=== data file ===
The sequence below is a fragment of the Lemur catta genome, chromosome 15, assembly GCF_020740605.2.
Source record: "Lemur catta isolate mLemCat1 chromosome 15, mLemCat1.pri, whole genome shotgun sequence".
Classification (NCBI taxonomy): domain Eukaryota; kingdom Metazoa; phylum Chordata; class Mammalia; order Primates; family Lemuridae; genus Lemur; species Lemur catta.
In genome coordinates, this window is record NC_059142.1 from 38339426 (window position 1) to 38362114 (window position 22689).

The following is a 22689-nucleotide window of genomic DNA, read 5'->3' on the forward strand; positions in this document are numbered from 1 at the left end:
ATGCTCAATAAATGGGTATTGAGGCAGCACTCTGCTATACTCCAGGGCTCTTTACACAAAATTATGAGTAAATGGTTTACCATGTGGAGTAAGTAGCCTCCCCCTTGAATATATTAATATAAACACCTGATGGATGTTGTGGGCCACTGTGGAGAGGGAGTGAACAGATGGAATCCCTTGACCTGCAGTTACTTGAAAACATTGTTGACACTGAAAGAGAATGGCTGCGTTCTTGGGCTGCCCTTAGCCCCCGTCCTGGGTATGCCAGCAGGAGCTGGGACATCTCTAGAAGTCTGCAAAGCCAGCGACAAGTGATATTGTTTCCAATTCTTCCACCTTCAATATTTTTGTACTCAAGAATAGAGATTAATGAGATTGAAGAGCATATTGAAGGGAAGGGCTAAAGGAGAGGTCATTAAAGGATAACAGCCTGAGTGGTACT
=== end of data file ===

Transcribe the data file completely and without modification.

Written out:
The sequence below is a fragment of the Lemur catta genome, chromosome 15, assembly GCF_020740605.2.
Source record: "Lemur catta isolate mLemCat1 chromosome 15, mLemCat1.pri, whole genome shotgun sequence".
Classification (NCBI taxonomy): domain Eukaryota; kingdom Metazoa; phylum Chordata; class Mammalia; order Primates; family Lemuridae; genus Lemur; species Lemur catta.
In genome coordinates, this window is record NC_059142.1 from 38339426 (window position 1) to 38362114 (window position 22689).

The following is a 22689-nucleotide window of genomic DNA, read 5'->3' on the forward strand; positions in this document are numbered from 1 at the left end:
ATGCTCAATAAATGGGTATTGAGGCAGCACTCTGCTATACTCCAGGGCTCTTTACACAAAATTATGAGTAAATGGTTTACCATGTGGAGTAAGTAGCCTCCCCCTTGAATATATTAATATAAACACCTGATGGATGTTGTGGGCCACTGTGGAGAGGGAGTGAACAGATGGAATCCCTTGACCTGCAGTTACTTGAAAACATTGTTGACACTGAAAGAGAATGGCTGCGTTCTTGGGCTGCCCTTAGCCCCCGTCCTGGGTATGCCAGCAGGAGCTGGGACATCTCTAGAAGTCTGCAAAGCCAGCGACAAGTGATATTGTTTCCAATTCTTCCACCTTCAATATTTTTGTACTCAAGAATAGAGATTAATGAGATTGAAGAGCATATTGAAGGGAAGGGCTAAAGGAGAGGTCATTAAAGGATAACAGCCTGAGTGGTACT